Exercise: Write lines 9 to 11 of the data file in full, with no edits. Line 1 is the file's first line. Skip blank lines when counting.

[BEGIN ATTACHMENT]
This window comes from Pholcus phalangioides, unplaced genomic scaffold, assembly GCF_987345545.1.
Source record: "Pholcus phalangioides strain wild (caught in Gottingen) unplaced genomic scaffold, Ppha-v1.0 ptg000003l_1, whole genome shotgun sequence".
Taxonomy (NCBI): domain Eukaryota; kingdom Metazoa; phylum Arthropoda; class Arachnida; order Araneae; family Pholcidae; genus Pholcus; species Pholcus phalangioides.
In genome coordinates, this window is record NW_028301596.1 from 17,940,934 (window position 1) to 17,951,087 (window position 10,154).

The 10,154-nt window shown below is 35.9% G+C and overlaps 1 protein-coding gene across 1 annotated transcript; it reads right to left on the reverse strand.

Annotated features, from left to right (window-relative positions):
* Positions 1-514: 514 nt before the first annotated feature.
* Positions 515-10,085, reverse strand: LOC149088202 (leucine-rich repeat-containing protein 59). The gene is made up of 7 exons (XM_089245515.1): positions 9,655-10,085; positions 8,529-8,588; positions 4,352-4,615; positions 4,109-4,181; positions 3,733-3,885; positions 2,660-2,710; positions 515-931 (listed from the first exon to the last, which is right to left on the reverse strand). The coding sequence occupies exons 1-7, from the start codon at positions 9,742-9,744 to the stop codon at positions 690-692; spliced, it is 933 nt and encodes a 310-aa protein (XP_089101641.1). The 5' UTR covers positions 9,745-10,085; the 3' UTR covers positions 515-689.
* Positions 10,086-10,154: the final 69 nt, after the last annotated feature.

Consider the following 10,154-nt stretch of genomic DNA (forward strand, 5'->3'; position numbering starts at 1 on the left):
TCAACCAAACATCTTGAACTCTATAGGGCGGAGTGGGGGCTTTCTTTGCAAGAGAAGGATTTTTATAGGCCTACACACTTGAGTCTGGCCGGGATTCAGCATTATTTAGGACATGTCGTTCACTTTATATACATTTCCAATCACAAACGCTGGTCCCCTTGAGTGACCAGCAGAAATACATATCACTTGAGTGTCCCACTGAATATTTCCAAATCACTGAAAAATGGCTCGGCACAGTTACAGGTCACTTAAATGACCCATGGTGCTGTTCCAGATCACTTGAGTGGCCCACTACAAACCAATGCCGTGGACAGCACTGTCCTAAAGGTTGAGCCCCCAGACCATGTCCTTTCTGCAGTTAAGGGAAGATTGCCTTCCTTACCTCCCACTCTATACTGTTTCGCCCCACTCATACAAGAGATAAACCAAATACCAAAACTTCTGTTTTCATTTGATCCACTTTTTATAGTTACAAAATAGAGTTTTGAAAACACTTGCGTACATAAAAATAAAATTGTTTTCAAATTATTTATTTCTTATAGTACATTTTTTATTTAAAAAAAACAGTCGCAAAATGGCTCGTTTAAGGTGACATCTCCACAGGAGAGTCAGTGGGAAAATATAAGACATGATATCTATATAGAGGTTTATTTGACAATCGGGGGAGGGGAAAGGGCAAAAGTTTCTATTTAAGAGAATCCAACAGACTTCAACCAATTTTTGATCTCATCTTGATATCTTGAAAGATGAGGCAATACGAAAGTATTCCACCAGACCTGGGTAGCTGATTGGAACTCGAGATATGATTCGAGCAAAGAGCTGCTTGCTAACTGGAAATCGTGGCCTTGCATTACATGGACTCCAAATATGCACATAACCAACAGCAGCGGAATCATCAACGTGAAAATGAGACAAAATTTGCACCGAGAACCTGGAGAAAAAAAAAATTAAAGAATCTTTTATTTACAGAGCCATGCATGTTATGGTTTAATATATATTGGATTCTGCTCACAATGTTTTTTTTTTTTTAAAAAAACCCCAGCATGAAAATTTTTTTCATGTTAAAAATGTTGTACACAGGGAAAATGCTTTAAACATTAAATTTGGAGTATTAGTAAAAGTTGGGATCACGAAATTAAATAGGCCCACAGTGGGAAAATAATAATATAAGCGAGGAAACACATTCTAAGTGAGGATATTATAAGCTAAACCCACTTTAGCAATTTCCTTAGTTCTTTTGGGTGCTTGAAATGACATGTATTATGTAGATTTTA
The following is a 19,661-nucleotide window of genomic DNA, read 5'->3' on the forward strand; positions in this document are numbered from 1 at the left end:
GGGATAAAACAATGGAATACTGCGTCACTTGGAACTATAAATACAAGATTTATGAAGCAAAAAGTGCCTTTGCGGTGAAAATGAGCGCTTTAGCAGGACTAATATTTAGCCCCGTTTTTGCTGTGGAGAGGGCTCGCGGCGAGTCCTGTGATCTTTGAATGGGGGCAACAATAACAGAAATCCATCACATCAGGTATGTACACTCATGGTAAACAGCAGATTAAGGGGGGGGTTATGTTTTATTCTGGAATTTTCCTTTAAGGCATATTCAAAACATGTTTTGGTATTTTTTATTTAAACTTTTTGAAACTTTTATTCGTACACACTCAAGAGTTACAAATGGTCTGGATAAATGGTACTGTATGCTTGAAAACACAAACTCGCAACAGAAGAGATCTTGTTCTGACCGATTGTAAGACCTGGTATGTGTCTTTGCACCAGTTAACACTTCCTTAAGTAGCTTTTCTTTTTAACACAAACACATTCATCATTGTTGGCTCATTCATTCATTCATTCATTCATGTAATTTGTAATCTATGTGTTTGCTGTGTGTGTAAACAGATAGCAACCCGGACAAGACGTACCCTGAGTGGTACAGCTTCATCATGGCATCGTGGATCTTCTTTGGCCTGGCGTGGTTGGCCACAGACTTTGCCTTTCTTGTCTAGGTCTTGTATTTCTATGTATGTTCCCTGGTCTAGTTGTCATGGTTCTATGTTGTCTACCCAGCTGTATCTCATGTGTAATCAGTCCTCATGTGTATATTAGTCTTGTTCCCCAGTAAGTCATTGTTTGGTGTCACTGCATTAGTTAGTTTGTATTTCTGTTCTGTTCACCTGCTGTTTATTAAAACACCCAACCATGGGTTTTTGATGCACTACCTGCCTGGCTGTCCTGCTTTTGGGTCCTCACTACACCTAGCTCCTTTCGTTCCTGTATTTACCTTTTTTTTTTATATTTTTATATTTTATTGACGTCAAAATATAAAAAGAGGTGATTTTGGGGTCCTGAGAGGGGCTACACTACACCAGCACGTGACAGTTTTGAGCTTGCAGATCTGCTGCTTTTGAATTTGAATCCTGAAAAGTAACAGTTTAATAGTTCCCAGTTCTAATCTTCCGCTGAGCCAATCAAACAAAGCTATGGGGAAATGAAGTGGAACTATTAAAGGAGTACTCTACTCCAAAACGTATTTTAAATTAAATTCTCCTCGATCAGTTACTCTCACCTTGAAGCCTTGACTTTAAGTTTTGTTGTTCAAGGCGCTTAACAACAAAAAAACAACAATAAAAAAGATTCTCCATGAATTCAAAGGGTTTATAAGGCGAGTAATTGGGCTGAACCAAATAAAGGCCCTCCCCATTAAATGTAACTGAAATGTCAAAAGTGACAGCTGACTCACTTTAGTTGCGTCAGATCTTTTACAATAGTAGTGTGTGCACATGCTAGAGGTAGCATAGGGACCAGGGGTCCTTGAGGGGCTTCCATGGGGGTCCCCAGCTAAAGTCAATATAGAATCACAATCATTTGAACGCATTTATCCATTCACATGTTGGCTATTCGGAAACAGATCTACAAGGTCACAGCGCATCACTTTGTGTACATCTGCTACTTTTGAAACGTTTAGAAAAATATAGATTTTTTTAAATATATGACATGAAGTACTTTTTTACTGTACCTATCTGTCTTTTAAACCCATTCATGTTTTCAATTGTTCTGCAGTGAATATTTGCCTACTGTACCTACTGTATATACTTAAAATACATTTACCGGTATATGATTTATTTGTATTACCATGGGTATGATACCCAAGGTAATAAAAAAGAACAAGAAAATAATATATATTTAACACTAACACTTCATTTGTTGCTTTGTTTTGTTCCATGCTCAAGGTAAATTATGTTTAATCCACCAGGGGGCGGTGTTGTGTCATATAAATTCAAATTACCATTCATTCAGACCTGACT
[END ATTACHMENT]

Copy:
* Positions 10,086-10,154: the final 69 nt, after the last annotated feature.

Consider the following 10,154-nt stretch of genomic DNA (forward strand, 5'->3'; position numbering starts at 1 on the left):
TCAACCAAACATCTTGAACTCTATAGGGCGGAGTGGGGGCTTTCTTTGCAAGAGAAGGATTTTTATAGGCCTACACACTTGAGTCTGGCCGGGATTCAGCATTATTTAGGACATGTCGTTCACTTTATATACATTTCCAATCACAAACGCTGGTCCCCTTGAGTGACCAGCAGAAATACATATCACTTGAGTGTCCCACTGAATATTTCCAAATCACTGAAAAATGGCTCGGCACAGTTACAGGTCACTTAAATGACCCATGGTGCTGTTCCAGATCACTTGAGTGGCCCACTACAAACCAATGCCGTGGACAGCACTGTCCTAAAGGTTGAGCCCCCAGACCATGTCCTTTCTGCAGTTAAGGGAAGATTGCCTTCCTTACCTCCCACTCTATACTGTTTCGCCCCACTCATACAAGAGATAAACCAAATACCAAAACTTCTGTTTTCATTTGATCCACTTTTTATAGTTACAAAATAGAGTTTTGAAAACACTTGCGTACATAAAAATAAAATTGTTTTCAAATTATTTATTTCTTATAGTACATTTTTTATTTAAAAAAAACAGTCGCAAAATGGCTCGTTTAAGGTGACATCTCCACAGGAGAGTCAGTGGGAAAATATAAGACATGATATCTATATAGAGGTTTATTTGACAATCGGGGGAGGGGAAAGGGCAAAAGTTTCTATTTAAGAGAATCCAACAGACTTCAACCAATTTTTGATCTCATCTTGATATCTTGAAAGATGAGGCAATACGAAAGTATTCCACCAGACCTGGGTAGCTGATTGGAACTCGAGATATGATTCGAGCAAAGAGCTGCTTGCTAACTGGAAATCGTGGCCTTGCATTACATGGACTCCAAATATGCACATAACCAACAGCAGCGGAATCATCAACGTGAAAATGAGACAAAATTTGCACCGAGAACCTGGAGAAAAAAAAAATTAAAGAATCTTTTATTTACAGAGCCATGCATGTTATGGTTTAATATATATTGGATTCTGCTCACAATGTTTTTTTTTTTTTAAAAAAACCCCAGCATGAAAATTTTTTTCATGTTAAAAATGTTGTACACAGGGAAAATGCTTTAAACATTAAATTTGGAGTATTAGTAAAAGTTGGGATCACGAAATTAAATAGGCCCACAGTGGGAAAATAATAATATAAGCGAGGAAACACATTCTAAGTGAGGATATTATAAGCTAAACCCACTTTAGCAATTTCCTTAGTTCTTTTGGGTGCTTGAAATGACATGTATTATGTAGATTTTA